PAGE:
Researchers from Michigan State University found that in a laboratory experiment women who described themselves using masculine-like traits (assertive, independent, achievement oriented) were evaluated as more fitting for the job than those who emphasised female-like traits (warmth, supportiveness, nurturing).
"We found that 'manning up' seemed to be an effective strategy, because it was seen as necessary for the job," said Ann Marie Ryan, co-author and MSU professor of psychology.
The findings refute the idea that women who emphasise counter-stereotypical traits might face a backlash for not conforming to expected gender roles.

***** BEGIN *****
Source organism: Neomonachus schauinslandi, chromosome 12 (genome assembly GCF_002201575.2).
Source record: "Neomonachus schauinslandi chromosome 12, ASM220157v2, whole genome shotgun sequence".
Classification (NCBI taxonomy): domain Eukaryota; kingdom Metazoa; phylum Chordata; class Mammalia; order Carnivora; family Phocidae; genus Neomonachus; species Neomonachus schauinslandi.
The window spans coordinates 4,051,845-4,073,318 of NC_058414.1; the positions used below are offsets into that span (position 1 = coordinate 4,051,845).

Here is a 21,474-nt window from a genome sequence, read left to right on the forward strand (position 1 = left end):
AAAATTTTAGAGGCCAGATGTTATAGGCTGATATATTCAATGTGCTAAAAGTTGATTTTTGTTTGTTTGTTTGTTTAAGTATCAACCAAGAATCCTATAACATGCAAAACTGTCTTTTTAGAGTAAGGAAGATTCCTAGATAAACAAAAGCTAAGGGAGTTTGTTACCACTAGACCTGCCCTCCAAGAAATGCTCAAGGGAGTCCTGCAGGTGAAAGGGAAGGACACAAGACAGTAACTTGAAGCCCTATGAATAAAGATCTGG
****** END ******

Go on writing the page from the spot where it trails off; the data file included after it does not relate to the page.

When hiring for a leadership position in a male-dominated field such as engineering, Ryan said, decision makers appear to be looking for take-charge candidates regardless of gender.
Because there is ample evidence hiring discrimination exists for women, minorities, older workers and others, Ryan said it's time to start focusing on why discrimination occurs - and what a job seeker might do to combat it.
The study appears in the journal Psychology of Women Quarterly.